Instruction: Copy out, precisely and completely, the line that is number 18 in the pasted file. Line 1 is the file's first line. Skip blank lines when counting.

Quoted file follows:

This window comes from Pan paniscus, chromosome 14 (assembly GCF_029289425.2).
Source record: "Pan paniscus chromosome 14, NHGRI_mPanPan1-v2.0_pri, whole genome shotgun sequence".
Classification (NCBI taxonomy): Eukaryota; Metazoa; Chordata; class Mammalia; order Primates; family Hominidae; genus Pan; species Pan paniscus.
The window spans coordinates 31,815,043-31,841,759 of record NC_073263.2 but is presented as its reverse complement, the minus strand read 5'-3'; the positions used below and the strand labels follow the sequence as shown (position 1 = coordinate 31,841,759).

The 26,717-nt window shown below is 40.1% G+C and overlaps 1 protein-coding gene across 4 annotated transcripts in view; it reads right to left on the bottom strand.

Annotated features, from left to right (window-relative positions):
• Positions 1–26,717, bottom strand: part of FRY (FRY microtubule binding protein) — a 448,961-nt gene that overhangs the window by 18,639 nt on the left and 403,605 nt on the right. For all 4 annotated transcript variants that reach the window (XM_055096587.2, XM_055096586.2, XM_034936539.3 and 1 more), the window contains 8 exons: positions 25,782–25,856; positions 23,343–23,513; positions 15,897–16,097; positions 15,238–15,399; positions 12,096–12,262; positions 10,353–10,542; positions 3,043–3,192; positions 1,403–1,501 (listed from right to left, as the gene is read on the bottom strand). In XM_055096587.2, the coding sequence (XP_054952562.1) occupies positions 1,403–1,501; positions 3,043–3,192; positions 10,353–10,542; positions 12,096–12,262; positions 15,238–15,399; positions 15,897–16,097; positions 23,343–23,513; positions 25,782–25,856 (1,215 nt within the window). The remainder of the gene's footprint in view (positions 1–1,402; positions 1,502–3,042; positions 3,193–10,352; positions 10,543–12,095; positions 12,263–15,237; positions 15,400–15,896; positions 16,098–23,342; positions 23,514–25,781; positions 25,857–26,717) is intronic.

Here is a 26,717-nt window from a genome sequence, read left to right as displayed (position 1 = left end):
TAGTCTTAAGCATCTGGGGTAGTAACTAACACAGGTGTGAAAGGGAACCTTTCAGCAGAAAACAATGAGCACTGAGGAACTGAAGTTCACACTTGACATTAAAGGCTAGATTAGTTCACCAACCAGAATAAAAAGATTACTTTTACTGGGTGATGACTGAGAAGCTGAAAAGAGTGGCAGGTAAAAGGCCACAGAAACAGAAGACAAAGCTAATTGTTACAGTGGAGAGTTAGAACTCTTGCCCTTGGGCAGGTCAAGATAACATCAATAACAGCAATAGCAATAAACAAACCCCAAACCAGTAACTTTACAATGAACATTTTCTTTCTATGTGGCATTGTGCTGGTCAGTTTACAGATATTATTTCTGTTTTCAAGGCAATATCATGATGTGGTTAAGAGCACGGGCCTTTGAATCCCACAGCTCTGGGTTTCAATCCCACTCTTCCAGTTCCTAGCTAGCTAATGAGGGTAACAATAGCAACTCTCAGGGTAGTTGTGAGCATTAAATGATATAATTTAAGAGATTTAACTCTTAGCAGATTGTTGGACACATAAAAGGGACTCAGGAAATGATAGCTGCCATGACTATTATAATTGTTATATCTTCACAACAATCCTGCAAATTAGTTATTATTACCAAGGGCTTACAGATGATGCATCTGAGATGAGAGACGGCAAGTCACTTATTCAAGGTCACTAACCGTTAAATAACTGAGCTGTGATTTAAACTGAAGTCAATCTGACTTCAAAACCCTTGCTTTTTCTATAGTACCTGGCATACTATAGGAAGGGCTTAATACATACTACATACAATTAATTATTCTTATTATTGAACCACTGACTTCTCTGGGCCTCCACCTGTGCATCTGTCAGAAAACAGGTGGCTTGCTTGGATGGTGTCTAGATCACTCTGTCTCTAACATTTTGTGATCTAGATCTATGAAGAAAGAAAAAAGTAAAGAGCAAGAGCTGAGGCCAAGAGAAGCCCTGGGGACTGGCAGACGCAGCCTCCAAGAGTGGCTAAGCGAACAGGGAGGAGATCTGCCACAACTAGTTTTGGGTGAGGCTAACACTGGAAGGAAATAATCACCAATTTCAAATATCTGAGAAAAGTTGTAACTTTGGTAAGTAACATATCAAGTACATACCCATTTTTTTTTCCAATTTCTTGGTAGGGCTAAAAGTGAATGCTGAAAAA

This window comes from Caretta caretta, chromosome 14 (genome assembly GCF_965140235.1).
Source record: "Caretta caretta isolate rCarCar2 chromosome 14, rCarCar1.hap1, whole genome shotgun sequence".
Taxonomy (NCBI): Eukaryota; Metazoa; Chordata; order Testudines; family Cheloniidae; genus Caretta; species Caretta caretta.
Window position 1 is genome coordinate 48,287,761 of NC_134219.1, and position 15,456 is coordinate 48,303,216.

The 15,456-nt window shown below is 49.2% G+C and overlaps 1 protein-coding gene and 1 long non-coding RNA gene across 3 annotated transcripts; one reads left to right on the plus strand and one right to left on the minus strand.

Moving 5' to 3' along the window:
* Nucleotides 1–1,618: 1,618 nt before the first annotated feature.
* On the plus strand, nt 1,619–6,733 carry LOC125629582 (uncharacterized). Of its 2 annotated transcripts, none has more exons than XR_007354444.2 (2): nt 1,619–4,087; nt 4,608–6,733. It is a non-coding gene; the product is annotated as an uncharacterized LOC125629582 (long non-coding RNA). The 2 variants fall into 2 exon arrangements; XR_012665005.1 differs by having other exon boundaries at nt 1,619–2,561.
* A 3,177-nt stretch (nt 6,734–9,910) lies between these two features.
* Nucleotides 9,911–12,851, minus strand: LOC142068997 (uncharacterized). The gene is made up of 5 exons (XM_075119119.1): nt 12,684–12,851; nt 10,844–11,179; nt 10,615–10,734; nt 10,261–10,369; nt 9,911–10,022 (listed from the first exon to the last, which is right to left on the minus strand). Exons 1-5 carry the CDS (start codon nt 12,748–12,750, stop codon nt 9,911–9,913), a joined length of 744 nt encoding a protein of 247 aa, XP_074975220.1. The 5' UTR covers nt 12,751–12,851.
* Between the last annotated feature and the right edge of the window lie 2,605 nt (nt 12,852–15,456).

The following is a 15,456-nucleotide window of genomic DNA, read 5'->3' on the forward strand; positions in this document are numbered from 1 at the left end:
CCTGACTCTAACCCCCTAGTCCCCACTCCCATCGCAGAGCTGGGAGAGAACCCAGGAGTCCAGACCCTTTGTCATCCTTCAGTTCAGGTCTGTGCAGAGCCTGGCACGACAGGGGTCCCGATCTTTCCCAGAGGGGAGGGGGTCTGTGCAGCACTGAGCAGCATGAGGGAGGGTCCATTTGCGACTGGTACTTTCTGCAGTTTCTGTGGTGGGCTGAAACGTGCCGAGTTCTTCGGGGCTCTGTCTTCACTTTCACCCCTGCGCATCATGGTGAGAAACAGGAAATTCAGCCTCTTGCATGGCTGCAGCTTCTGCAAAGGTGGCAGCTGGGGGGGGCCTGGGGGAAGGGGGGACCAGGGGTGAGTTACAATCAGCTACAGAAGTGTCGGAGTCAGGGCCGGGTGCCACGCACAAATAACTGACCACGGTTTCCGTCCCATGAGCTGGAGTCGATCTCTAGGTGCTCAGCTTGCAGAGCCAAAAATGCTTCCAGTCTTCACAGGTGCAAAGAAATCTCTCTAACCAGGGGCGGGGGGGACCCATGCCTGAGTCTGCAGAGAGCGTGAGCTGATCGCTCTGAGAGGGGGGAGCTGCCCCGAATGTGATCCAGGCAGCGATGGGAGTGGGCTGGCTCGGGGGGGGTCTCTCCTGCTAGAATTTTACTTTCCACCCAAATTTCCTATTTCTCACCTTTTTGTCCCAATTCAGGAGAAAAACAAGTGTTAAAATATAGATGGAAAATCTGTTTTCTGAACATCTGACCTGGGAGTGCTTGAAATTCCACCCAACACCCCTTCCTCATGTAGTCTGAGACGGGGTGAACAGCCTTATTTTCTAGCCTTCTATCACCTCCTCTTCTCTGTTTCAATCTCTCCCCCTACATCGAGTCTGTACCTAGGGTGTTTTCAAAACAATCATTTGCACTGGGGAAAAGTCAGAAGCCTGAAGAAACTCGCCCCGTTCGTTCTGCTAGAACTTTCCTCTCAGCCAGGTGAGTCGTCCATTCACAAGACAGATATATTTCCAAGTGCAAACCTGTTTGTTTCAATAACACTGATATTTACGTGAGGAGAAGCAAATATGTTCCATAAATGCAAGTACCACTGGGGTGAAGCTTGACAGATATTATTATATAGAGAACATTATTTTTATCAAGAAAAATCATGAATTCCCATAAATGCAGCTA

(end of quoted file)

* A 3,177-nt stretch (nt 6,734–9,910) lies between these two features.